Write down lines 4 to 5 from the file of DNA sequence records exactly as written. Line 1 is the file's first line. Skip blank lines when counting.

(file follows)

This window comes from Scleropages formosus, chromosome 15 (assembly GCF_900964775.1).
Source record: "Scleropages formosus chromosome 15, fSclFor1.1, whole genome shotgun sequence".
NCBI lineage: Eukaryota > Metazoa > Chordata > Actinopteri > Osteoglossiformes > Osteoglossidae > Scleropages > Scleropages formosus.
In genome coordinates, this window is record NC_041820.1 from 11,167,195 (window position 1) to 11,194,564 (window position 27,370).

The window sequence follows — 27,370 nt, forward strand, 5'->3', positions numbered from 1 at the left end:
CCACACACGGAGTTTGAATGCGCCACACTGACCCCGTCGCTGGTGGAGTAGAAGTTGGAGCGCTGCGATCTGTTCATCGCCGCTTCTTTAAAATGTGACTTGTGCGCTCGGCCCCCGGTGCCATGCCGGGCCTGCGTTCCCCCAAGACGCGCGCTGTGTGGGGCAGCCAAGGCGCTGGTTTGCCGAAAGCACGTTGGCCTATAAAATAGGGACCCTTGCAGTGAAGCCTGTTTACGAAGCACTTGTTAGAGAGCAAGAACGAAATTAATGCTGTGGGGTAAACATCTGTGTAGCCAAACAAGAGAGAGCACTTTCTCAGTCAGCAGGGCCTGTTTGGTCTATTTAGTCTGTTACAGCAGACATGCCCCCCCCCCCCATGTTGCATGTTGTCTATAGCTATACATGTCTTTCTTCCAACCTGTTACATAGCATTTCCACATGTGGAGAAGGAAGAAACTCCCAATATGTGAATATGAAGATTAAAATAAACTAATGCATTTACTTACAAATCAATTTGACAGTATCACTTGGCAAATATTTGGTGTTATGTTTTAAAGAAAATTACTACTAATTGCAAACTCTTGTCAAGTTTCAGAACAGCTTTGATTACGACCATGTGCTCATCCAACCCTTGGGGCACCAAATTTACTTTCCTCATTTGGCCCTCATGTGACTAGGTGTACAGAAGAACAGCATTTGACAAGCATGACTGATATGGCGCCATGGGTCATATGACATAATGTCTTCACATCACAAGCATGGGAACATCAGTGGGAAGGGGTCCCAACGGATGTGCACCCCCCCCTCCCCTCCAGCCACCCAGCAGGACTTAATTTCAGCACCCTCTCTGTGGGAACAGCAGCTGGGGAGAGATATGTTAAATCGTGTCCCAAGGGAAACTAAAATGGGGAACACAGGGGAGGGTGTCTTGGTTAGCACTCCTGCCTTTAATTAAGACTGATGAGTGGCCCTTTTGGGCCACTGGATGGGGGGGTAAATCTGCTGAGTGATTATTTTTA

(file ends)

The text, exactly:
In genome coordinates, this window is record NC_041820.1 from 11,167,195 (window position 1) to 11,194,564 (window position 27,370).

The window sequence follows — 27,370 nt, forward strand, 5'->3', positions numbered from 1 at the left end: